Although the Online Safety Bill may help combat romance scams, insurers and brokers should think about how they can protect customers from social engineering attacks 

Virtual dating platforms and apps are fast becoming a hotbed for fraud, as highlighted by the Netflix documentary The Tinder Swindler.

The documentary tells the story of so-called ‘Tinder Swindler’ Simon Leviev, who allegedly defrauded a series of women that he met via dating app Tinder out of around $10m (£7.9m) in total.

Romance-related scams such as this are becoming more frequent, according to Aviva. Research published by the insurer in February 2021 found that 14% of respondents have been a victim of romance fraud.

Individuals aged between 25 and 34 are 27% more likely to fall prey to these schemes, with 34% of respondents in this age bracket targeted by romance scammers during the Covid-19 pandemic alone.

This trend raises a red flag for the insurance industry around the risk of fraud conducted through virtual reality platforms or metaverses, as well as potential issues determining liability following a financial crime.

Paul Mang, chief innovation officer at Guidewire Software, told Insurance Times: “Stories such as the Tinder Swindler are a reminder that social engineering can be incredibly powerful and insurers should be thinking about how they pro-actively add value to their customers’ lives by protecting them against this.

“That may not come in the form of insurance cover, but instead through education and advice, or perhaps through proactive services based on data analysis and artificial intelligence (AI) that identify and protect against irregular financial activity.”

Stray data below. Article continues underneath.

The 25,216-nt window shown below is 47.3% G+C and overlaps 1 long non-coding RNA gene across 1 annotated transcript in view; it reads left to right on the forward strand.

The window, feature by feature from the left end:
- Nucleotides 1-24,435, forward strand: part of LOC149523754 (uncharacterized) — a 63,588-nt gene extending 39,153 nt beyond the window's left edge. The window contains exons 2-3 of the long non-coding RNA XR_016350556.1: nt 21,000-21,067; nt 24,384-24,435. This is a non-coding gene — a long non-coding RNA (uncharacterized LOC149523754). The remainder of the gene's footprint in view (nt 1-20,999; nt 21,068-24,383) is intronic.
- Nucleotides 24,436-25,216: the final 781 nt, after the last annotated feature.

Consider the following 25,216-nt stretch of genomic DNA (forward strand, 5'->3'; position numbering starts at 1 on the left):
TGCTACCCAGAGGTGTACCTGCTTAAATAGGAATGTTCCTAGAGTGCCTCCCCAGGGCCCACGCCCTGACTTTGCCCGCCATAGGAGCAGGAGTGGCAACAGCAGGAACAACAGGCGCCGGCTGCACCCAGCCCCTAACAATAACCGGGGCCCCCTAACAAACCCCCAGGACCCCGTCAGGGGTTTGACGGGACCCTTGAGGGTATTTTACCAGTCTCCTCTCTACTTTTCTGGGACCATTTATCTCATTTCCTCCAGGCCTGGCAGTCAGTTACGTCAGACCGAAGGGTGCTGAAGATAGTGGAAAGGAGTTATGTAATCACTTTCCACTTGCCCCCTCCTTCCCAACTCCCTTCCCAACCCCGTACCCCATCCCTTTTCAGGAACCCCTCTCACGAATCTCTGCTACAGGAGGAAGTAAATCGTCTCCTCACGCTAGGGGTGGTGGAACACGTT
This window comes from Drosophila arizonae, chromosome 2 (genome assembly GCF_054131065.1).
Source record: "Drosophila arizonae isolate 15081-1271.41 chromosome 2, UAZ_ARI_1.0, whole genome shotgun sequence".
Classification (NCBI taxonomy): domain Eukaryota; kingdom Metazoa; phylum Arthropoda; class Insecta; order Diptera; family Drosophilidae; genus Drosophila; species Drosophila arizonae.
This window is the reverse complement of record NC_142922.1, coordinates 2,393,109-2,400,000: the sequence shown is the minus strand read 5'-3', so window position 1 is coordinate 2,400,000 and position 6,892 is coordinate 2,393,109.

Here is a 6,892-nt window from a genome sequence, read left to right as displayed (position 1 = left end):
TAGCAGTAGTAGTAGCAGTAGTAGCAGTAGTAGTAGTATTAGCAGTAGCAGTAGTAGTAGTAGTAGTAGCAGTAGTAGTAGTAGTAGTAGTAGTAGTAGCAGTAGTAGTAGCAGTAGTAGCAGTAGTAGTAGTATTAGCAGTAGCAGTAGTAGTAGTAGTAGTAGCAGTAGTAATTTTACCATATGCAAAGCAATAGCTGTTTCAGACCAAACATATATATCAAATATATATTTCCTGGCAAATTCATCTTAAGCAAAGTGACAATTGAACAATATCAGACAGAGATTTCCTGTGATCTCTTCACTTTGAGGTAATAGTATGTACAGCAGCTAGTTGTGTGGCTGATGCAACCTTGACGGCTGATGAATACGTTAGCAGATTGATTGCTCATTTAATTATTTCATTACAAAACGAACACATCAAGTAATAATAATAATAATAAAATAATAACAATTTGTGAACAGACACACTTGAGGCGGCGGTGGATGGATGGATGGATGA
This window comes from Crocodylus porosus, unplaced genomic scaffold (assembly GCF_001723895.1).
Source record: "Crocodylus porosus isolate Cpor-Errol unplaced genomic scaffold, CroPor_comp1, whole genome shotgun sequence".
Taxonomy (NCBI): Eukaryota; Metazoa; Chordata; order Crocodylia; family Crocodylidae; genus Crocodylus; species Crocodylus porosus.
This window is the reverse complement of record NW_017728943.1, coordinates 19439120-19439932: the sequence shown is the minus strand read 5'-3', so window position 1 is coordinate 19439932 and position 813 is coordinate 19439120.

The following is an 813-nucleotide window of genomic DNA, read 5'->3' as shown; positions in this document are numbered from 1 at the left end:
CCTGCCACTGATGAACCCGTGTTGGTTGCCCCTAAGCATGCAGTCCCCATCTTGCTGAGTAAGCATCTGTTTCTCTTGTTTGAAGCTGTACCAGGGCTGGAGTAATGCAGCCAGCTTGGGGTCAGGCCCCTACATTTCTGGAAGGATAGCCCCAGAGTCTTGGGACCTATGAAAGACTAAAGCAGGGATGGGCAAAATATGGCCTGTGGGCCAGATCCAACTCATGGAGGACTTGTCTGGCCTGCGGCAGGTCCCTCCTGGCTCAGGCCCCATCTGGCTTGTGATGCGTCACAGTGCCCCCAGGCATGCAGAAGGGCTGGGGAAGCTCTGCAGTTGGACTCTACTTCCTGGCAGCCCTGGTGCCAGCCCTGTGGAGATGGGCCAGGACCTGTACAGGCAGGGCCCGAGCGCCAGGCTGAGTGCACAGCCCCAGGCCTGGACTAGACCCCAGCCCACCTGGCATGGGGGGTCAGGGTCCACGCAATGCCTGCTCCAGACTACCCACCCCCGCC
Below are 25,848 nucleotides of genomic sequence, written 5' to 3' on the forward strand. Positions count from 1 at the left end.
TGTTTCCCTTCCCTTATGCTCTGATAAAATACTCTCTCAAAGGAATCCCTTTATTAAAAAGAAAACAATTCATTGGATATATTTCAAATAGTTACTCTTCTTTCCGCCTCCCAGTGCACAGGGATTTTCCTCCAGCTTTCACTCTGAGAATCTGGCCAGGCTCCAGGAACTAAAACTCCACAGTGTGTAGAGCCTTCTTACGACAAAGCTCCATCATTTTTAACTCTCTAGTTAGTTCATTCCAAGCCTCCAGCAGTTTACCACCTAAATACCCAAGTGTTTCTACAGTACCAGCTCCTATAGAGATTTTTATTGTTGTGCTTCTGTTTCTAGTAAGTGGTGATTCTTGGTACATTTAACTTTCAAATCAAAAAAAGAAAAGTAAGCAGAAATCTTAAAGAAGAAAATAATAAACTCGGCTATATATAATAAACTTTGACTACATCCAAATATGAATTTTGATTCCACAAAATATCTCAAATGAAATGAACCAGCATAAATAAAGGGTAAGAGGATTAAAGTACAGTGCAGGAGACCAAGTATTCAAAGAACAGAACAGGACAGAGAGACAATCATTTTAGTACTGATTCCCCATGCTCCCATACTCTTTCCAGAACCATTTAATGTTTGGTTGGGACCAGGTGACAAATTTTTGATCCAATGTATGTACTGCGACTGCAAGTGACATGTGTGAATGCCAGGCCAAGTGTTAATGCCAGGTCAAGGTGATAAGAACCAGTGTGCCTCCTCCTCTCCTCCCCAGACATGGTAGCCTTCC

With brokers playing a fundamental role in end customer education, they too have a chance to step up to advise clients around romance scam risks.

“Insurers cannot and should not shy away from the broader responsibility they have to their customers,” Mang continued.

“In taking a stand, they will not only benefit their customers, but also themselves through the creation of meaningful and productive relationships that extend well beyond the yearly renewal cycle.”

Don’t sue the middleman

Stuart Dobbins, Romero Insurance Brokers’ technical claims manager, said that because dating apps and websites are classed as “the middleman”, they would not be liable following a fraudulent incident as the onus of vetting a potential date ultimately falls on the user - the app just facilitates the vetting process.

Dobbins said: “The dating app is a medium, but as long as it is not in itself facilitating payments between parties in a formal way, then I don’t think there is anything that could come back on them.” 

However, if dating apps charge customers a fee to vet users, in a bid to offer a “higher quality” experience, then this could create an assumption of trust between the app and its users - this could then be undermined by a fraudster.

For example, users who pay for “high-end” dating services, such as Eharmony, will find that it “inherently filters out the more dubious side of the dating world”, Dobbins suggested. 

Looking at Tinder’s pricing plan, Dobbins said the premium features it offers are ones which boost users’ own profile – it does not make promises about the quality of other users. 

“The claims made by the service are simply that their algorithm tends to pair people who are most likely to find love. It does not make any statement about the moral qualities of those with whom one is being matched and, therefore, I would tentatively suggest that the ability of an individual to claim against any dating app is virtually impossible,” Dobbins added.

The regulatory stance

In terms of regulation that could help combat romance-linked fraud, the draft Online Safety Bill (OSB) may prove beneficial because it now covers financial scams, unlicensed financial promotions, fraudsters impersonating legitimate businesses and fraudulent adverts.

Many in the insurance industry like Aviva and Guidewire have campaigned for financial scams to be included in the bill’s scope. 

Within the bill is a fraudulent advertising duty, which requires social media platforms to prevent and minimise online spoof adverts. Firms that fail to comply with the fraudulent advertising duty could be fined up to 10% of their annual global turnover by regulator The Office of Communications (Ofcom).